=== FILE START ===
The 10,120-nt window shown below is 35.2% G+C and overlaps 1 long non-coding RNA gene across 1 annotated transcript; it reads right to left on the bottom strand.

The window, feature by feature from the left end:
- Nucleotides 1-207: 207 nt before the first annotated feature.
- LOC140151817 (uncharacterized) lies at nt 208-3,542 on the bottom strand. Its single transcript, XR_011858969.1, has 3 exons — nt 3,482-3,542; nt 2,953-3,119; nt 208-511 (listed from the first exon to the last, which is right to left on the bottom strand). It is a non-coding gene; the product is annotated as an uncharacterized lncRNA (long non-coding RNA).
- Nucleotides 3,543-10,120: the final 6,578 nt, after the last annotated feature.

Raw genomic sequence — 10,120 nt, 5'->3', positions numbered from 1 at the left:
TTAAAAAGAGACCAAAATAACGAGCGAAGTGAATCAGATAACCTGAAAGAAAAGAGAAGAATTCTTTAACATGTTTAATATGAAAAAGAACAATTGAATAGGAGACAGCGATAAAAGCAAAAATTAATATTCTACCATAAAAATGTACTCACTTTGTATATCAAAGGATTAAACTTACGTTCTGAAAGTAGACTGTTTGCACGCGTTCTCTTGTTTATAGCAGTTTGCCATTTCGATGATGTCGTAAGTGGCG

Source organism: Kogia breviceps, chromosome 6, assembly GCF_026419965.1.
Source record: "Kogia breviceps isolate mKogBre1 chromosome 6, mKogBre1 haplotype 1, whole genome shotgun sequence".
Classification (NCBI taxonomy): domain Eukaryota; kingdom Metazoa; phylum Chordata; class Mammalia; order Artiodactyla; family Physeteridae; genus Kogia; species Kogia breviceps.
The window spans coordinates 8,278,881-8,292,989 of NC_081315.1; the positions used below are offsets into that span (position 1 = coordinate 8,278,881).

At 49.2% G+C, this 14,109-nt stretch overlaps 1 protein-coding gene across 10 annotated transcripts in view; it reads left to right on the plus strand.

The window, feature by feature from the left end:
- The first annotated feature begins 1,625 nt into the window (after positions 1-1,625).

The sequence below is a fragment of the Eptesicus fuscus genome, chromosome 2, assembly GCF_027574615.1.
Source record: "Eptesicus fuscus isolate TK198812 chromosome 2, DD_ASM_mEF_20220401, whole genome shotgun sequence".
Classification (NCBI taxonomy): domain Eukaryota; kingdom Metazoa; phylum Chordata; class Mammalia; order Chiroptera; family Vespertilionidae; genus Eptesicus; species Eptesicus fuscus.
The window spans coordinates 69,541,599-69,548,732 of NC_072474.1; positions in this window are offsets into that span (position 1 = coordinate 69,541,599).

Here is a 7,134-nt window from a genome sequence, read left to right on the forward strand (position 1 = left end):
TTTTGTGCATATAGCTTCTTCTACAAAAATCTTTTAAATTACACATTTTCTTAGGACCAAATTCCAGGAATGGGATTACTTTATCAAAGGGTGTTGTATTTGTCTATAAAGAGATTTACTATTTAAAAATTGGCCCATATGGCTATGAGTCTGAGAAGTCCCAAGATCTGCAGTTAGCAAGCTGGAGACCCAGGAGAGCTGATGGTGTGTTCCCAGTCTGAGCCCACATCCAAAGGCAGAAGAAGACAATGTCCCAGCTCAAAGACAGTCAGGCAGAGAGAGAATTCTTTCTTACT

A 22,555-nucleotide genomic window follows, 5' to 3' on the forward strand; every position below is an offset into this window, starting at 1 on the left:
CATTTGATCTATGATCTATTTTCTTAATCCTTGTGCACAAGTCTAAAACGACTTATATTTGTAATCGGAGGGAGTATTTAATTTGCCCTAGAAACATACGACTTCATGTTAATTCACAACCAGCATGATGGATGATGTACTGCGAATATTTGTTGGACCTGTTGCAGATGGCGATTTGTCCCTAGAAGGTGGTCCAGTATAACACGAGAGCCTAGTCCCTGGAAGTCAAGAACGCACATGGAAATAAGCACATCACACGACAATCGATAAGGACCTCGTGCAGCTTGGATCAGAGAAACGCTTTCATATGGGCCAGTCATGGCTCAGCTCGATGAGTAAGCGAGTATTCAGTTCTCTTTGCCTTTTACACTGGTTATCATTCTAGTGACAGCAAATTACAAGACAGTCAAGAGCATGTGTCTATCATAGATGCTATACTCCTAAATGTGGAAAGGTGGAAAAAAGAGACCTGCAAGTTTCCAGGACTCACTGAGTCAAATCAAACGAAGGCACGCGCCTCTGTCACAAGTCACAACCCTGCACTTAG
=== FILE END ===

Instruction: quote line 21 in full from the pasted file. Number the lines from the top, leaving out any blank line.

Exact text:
A 22,555-nucleotide genomic window follows, 5' to 3' on the forward strand; every position below is an offset into this window, starting at 1 on the left: